Mount Athos, (or Agion Oros, the Holy Mountain), it is a self-governed region in Greece and represents the centre of Christian Orthodox Monasticism. Most of the monasteries here date from Byzantine Era, about 900 AD, till Middle Eve. There are 20 big monasteries on Athos, and each of them have other sketes, cells, caves in dependence. To operate on the Mount Athos with the SV/A prefix you need approval of at least 14 of the 20 monastic representatives.
We stayed overnight for four days, at four different monasteries, first The Prodromou Skete (or Skete of Saint John the Baptist), inhabited by romanians, Karakalou Monastery, an old 11th century fortified monastery, Iviron Monastery, 3rd in the hierarchy of Mt. Athos monasteries, and last day at Skete of St. Andrew, near the administrative capital, Kareya.
Going around Mt. Athos is done mainly by minibuses that can be booked in advance from their bureau in Kareya. A trip from Dafni to Kareya costs 45 euros, same price from Kareya to nearby monasteries, and 85 euros till Prodromou Skete, in the far South of the peninsula. Or, for the ones located on the seaside, transportation can be done by ferry boat.
Once arrived at a monastery, visitors can attend their daily routines there. Food and lodge is everywhere free on Mt. Athos monasteries. A daily monastic program there starts very early in the morning, between 0200 and 0400 AM, with a church service till about the dawn, only at candle light, no electricity lights inside the church. It is quite an amazing and somehow a frightening atmosphere. Afterwards everybody goes to breakfast, monk and visitors altogether, then monks goes to their daily routines (gardening, cleaning, cooking etc) and us, tourists, can go visit other nearby settlements and sights, or can help the monks in their duties. After the daytime, another church service begins at around 1600-1800, followed by the dinner. Then the monastery gates (heavy old castle like gates) are closed till morning. No one can leave or enter during this time.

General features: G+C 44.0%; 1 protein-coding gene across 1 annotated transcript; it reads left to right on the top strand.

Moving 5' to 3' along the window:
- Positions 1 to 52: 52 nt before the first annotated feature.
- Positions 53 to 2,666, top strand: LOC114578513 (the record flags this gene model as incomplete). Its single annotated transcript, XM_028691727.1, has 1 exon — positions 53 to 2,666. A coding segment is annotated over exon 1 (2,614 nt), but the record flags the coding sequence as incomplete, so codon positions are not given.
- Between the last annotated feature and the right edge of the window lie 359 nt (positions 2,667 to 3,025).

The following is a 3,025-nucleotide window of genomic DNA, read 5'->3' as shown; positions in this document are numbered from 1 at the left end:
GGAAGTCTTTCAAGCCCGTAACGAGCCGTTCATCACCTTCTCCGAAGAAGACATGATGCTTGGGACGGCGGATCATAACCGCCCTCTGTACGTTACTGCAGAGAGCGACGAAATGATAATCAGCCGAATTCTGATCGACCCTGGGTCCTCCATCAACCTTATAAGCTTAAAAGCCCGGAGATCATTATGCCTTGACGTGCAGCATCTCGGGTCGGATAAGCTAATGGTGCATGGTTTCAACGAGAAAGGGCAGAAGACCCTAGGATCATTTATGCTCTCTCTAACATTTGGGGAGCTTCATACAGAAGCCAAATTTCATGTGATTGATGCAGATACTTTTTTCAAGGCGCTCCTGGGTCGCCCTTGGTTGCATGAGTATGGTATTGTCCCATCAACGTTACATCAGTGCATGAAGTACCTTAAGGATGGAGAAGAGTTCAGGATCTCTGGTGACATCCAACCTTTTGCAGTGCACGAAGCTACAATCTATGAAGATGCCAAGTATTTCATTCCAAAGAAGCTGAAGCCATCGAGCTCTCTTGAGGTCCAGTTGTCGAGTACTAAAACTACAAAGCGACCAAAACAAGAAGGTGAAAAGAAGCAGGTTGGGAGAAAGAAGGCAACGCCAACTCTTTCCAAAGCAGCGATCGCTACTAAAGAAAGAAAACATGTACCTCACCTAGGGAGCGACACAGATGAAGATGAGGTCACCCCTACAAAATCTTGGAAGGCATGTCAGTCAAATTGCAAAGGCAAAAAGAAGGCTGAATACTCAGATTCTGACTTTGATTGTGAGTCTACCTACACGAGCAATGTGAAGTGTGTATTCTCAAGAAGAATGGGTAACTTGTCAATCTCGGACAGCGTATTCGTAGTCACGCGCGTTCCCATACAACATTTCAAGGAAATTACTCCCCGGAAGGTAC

Before coming to Mt. Athos I knew a little about this side of the world, mostly reading on the web, and thought that it was a more remote and sober place, monks living almost like in the Middle Ages, but none of that felt after experienced myself life here. Indeed they have a lot of restrictions and the access is not so handy, but I found here a very organized community all over the peninsula. They have roads, maybe 1/4 to 1/2 are made by concrete, and still constructing it, fresh food supplied from the mainland or by their own greenhouses, electricity is produced only by diesel generators or solar powered, in the capital of Kareya there are several supermarkets (you can find even cigarettes and liquors), hardware stores, bakery, police stations and so on. I even so monks with iPhones browsing the web 🙂
In the end, this trip was an exotic experience for me. I didn’t wrote anything about the spiritual side of this land, this can be found in almost in every wiki on the web about Athos, all their legends, stories, miracle working icons etc, and not because I am not such a religious person, but what mostly impressed me here was the historical and architectural side of it. I was used to see more of the imposing Catholic or Protestant old churches and cathedrals in Europe, but was amazed to see large fortified, high walls, castle like, Orthodox settlements dated from over 1000 years ago, and still functioning.
Next year, if all goes well, I will probably repeat the experience, visiting other places on Mount Athos, maybe the ones West coast, and definitely I will pull the strings more early to book at Dochiariou Monastery, to meet Monk Apollo, SV2ASP/A.